• Willisms debunks a lot of false claims about Texas jobs.
  • He also notes that Texas leads the nation in exports.
  • Care for a disabled child in Michigan? The SEIU can deduct union dues from your social security check. (Hat tip: Ace of Spades.)
  • I’ve not been keeping up with the situation in Killeen, but evidently City Council members voted to give the City Manager a $750,000 buyout, then refused to justify their actions to the taxpayers. The result? All five remaining City Council members were successfully recalled. Note to politicians across the state: Texas is not California. Try to get away with this sort of self-dealing here and we will boot your ass out of office. (Hat tip: Blue Dot Blues.)
  • Mexican cartel gunmen crossed into the small Texas town of Escobares in the Rio Grande Valley.
  • Speaking of cartel violence, the Mexican government evidently has the La Familia Michoacana drug gang on the ropes. La Familia was previously allied with the Gulf Cartel, but more recently worked with the Zeta cartel. I’d previously mentioned La Familia (and their activity in Austin) here.
  • Obama to tax Christmas trees in order to pay for a board to promote Christmas trees.
  • Democrats on the “SuperCommittee” propose…wait for it…wait for it…spending more money! Remember, any time a congressional Democrat says they want to cut spending, they’re lying. (If a Republican says they want to cut spending, there’s at least a possibility that they’re telling the truth.)
  • David Brooks praises Mitt Romney as “smart” and “sophisticated.” Yeah, like conservatives needed another reason to vote against Romney…
  • By contrast, George Will says that in Romney “Republicans may have found their Michael Dukakis.” (What’s the difference between David Brooks and George Will? One is a well-dressed, articulate, sophisticated, respected conservative columnist, and the other is David Brooks.)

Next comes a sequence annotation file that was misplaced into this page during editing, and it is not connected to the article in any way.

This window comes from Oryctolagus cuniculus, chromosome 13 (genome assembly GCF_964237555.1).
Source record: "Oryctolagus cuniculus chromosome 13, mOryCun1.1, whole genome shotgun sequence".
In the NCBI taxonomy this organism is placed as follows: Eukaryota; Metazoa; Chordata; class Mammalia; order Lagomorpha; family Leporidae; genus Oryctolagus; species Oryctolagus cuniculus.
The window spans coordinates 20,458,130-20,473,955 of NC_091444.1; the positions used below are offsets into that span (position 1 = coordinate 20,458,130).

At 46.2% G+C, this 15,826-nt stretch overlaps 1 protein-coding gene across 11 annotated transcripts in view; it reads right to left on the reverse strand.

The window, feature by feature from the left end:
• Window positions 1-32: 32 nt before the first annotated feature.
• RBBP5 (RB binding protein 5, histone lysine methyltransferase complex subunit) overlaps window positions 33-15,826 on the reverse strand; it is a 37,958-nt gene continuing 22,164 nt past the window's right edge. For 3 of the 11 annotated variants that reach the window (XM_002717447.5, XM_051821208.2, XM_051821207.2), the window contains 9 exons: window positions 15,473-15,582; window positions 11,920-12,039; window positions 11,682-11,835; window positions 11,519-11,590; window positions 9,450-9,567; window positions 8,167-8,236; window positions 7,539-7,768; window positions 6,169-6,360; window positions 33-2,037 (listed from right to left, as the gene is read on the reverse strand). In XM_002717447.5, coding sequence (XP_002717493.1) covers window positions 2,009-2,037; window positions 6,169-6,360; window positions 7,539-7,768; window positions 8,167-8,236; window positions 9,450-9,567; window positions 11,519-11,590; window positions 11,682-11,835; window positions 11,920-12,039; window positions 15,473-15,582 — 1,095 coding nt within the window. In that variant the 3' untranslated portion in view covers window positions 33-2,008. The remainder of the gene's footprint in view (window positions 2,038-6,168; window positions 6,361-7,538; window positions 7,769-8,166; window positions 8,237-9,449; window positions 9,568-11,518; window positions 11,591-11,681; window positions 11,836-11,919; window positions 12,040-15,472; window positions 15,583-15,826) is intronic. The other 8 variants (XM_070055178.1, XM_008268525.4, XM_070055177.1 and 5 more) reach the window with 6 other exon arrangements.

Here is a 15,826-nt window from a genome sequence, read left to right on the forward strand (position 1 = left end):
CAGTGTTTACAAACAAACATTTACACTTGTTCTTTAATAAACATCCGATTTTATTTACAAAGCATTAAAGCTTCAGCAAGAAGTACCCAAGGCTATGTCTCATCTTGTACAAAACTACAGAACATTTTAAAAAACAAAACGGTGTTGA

• Related.
  • Search and Rescue trailer stolen from NW Austin. Contact your local police if you spot the trailer shown in the picture.
  • I already mentioned this yesterday, but here’s the video of Sen. John Cornyn laying the smackdown on Eric Holder as to the difference between Wide Receiver and Fast and Furious.

  • I’ll try to do a Greek/Euro debt update just as soon as I figure out just what the hell Europe is actually doing…

    Fast and Furious Update for October 11, 2011

    Tuesday, October 11th, 2011

    Either I’m getting a little better handle on things, or Fast and Furious revelations have slowed down just enough for me to keep up.

  • Looks like a subpoena is heading Eric Holder’s way.
  • Holder does not look like a happy camper:

  • The DEA appears to be even more involved with Fast and Furious than previously reported.
  • Obama’s popularity is dropping steeply with Hispanics…and Fast and Furious isn’t helping.
  • The MSM seems to have noticed that the Mexican cartels employee heavily armed paramilitary units, which anyone following the story on blogs would have known for, oh, at least a year.
  • The myth of the good drug cartel.
  • Report from the front lines of the Mexican drug war.
  • (Hat tips: Sipsey Street, Say Uncle, and the usual suspects.)